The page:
Father knows best
Readers sometimes share personal stories with me that deserve inclusion
in my ever-expanding "Parenting at Its Best" file -- stories
about people whose parenting has been heroic, exemplary, outstanding.
More often than not, the parenting in question has been in response
to trying circumstances. The best of the best I occasionally share with
my readers. This week's story, contributed by a successful businesswoman
about her childhood, is one such "best of."
I especially was impressed that her parents chose to do what many of
today's parents, even knowing better, will not do for fear of being
considered "different": swim against the prevailing current
of child-rearing in their community. Her parents could have taken the
easy way out. That they did not irked their daughter when she was a
child. As an adult, however, she sees the wisdom of their cultural "heresy."
"My sisters and I grew up in a wealthy town outside of New York
City. Our friends were all privileged, as were we. My parents, however,
hailed from rural Georgia and held very conservative values. Both had
worked at paying jobs beginning when they were barely in their teens.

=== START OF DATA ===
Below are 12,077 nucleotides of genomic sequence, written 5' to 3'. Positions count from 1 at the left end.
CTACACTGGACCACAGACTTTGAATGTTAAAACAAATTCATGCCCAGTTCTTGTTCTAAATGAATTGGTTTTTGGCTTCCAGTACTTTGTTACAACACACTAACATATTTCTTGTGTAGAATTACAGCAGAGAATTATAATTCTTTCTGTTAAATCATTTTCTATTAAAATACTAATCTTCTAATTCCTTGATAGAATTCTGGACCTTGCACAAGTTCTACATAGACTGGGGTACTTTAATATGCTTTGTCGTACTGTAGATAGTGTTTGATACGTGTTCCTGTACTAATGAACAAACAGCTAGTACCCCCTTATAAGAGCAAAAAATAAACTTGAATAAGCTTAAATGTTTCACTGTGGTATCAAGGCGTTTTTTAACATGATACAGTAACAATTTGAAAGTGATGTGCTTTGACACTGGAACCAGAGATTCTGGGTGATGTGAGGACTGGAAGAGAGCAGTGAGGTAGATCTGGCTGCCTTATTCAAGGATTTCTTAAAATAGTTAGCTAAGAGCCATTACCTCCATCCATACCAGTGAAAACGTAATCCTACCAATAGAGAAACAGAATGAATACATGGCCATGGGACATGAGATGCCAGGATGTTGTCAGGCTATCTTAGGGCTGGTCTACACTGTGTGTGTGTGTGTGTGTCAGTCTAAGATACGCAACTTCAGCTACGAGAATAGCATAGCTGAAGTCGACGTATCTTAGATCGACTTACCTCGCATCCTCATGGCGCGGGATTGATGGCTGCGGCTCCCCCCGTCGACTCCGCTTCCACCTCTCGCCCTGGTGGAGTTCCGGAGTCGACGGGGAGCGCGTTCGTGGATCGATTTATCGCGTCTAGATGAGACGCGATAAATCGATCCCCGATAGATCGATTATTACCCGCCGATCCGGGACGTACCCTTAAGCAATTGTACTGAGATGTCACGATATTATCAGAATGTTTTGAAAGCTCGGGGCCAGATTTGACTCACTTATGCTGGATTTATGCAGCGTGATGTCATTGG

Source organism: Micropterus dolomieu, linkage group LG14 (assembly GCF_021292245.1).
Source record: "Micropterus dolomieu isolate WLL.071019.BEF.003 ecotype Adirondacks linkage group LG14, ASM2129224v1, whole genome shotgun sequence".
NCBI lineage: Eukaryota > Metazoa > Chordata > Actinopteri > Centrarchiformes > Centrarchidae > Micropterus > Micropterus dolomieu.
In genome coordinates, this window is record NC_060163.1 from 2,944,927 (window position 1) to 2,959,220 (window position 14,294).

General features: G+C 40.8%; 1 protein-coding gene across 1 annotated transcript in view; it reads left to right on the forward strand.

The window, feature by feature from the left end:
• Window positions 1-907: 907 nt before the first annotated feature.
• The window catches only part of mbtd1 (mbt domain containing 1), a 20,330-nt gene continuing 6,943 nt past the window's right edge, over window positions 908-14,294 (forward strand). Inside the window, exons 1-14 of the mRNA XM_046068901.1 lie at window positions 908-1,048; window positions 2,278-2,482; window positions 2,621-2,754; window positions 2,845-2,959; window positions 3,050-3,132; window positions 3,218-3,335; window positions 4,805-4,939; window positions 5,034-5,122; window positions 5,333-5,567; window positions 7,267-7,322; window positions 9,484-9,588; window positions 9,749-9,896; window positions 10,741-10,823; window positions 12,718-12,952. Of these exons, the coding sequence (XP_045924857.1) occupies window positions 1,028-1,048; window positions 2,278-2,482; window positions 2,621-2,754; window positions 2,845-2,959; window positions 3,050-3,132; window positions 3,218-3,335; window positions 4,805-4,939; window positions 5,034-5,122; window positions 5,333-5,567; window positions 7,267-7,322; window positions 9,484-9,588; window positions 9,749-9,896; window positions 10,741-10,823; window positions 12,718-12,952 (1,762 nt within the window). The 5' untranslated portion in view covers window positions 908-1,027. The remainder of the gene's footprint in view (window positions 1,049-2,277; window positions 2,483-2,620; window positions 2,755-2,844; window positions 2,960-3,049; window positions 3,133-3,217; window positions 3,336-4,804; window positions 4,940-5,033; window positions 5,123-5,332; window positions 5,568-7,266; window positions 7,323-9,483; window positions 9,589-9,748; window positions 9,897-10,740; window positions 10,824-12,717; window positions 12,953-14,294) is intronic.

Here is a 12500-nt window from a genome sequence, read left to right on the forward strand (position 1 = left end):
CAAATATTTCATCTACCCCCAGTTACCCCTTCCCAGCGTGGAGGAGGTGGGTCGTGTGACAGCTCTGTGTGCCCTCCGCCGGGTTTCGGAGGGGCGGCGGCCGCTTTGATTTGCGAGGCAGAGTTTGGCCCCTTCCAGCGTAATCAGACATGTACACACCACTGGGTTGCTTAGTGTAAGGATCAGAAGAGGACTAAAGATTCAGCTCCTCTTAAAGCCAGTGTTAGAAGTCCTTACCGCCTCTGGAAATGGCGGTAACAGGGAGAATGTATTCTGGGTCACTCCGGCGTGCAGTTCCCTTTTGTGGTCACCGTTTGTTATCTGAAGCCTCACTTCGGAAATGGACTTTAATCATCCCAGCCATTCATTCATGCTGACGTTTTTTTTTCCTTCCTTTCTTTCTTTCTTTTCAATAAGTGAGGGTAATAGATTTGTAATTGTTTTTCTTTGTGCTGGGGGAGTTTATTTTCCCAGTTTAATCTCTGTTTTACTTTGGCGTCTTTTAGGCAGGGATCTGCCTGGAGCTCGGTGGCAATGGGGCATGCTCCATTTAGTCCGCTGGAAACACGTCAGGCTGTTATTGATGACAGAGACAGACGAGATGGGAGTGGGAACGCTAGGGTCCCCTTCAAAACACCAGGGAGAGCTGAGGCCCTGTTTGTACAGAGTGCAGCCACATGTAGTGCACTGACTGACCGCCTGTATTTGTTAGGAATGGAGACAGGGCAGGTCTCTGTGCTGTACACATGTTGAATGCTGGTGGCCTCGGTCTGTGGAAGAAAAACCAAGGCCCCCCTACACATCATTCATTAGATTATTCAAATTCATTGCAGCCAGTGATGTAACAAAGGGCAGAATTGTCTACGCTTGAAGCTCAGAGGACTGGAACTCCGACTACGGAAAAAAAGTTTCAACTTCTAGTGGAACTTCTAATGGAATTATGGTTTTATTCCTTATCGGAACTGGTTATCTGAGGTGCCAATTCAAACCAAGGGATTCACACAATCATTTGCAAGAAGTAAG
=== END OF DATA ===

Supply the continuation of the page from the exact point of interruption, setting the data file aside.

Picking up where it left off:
While in high school, my mother had earned the money for her first car.
Daddy earned his 'keep' by picking cotton.
"As an adult, he earned a doctorate in organic chemistry and headed
up research at a large pharmaceutical concern. Nevertheless, he mowed
the yard on weekends, changed the oil in the cars when needed and shined
the children's shoes every Sunday evening. My parents felt that running
the household was a family concern and, as such, an opportunity to teach.
They expected my sisters and me to do household chores (for which we
were never paid) and take on outside jobs at appropriate ages. We began
baby-sitting around age 10. By age 14, we all held jobs after school
and on weekends.
"We also were expected to work while we went to college -- part
time during the school year and full time over the summer. As a result,
I paid all of my college tuition bills and then put myself through graduate
school, earning a master's degree.
"Needless to say, none of us was ever given a car. Daddy always
said that no one was entitled to own a car, and if we wanted to have
cars, we could buy them for ourselves.
"After graduate school, I became a financial adviser. I was on
my own, but Daddy still called daily to chat.
"One afternoon when he called, I said, 'Daddy, I just found out
that my secretary's father gave her a Mercedes-Benz when she graduated
college last year. He also schedules her maintenance and gives the dealer
his credit card so that all she has to do is show up and hand over the
keys. What do you think about that?'
"'Well,' he said, 'I think that's why she's the secretary and you're
"Daddy's been gone nine years now, and every day when I do the
best I can at whatever I'm doing, I do it in his honor. Growing up,
I didn't understand why I had to suffer under such strict parents. Now
And I am grateful to her for sharing this inspiring tale.